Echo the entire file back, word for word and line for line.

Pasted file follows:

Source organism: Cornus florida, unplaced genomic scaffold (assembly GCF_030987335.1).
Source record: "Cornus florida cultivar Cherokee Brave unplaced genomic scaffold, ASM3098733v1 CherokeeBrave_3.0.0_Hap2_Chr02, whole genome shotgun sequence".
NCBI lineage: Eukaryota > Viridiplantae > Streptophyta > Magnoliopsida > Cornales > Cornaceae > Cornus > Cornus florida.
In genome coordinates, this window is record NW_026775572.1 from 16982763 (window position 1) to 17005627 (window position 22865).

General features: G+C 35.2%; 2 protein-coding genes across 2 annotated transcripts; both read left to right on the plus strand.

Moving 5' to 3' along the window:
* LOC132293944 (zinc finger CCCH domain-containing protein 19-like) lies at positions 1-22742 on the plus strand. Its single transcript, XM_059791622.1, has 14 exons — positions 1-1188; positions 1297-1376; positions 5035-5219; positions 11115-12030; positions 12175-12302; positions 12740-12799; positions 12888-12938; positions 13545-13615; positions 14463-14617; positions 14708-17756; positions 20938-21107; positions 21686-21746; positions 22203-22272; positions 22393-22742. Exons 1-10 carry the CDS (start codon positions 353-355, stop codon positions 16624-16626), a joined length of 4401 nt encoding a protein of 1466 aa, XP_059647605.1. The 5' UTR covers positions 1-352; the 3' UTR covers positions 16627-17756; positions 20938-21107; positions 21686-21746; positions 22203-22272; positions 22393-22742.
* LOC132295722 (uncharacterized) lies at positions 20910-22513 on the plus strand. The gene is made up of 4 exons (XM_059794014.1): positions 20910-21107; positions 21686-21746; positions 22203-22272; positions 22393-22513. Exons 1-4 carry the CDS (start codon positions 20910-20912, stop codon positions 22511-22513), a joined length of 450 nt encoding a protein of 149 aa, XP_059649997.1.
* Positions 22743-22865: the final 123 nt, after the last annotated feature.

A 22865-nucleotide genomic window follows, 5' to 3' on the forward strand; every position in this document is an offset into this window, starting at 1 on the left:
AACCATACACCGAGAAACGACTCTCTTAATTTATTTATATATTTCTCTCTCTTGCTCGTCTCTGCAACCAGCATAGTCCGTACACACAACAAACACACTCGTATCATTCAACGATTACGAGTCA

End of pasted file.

Source organism: Cornus florida, unplaced genomic scaffold (assembly GCF_030987335.1).
Source record: "Cornus florida cultivar Cherokee Brave unplaced genomic scaffold, ASM3098733v1 CherokeeBrave_3.0.0_Hap2_Chr02, whole genome shotgun sequence".
NCBI lineage: Eukaryota > Viridiplantae > Streptophyta > Magnoliopsida > Cornales > Cornaceae > Cornus > Cornus florida.
In genome coordinates, this window is record NW_026775572.1 from 16982763 (window position 1) to 17005627 (window position 22865).

General features: G+C 35.2%; 2 protein-coding genes across 2 annotated transcripts; both read left to right on the plus strand.

Moving 5' to 3' along the window:
* LOC132293944 (zinc finger CCCH domain-containing protein 19-like) lies at positions 1-22742 on the plus strand. Its single transcript, XM_059791622.1, has 14 exons — positions 1-1188; positions 1297-1376; positions 5035-5219; positions 11115-12030; positions 12175-12302; positions 12740-12799; positions 12888-12938; positions 13545-13615; positions 14463-14617; positions 14708-17756; positions 20938-21107; positions 21686-21746; positions 22203-22272; positions 22393-22742. Exons 1-10 carry the CDS (start codon positions 353-355, stop codon positions 16624-16626), a joined length of 4401 nt encoding a protein of 1466 aa, XP_059647605.1. The 5' UTR covers positions 1-352; the 3' UTR covers positions 16627-17756; positions 20938-21107; positions 21686-21746; positions 22203-22272; positions 22393-22742.
* LOC132295722 (uncharacterized) lies at positions 20910-22513 on the plus strand. The gene is made up of 4 exons (XM_059794014.1): positions 20910-21107; positions 21686-21746; positions 22203-22272; positions 22393-22513. Exons 1-4 carry the CDS (start codon positions 20910-20912, stop codon positions 22511-22513), a joined length of 450 nt encoding a protein of 149 aa, XP_059649997.1.
* Positions 22743-22865: the final 123 nt, after the last annotated feature.

A 22865-nucleotide genomic window follows, 5' to 3' on the forward strand; every position in this document is an offset into this window, starting at 1 on the left:
AACCATACACCGAGAAACGACTCTCTTAATTTATTTATATATTTCTCTCTCTTGCTCGTCTCTGCAACCAGCATAGTCCGTACACACAACAAACACACTCGTATCATTCAACGATTACGAGTCA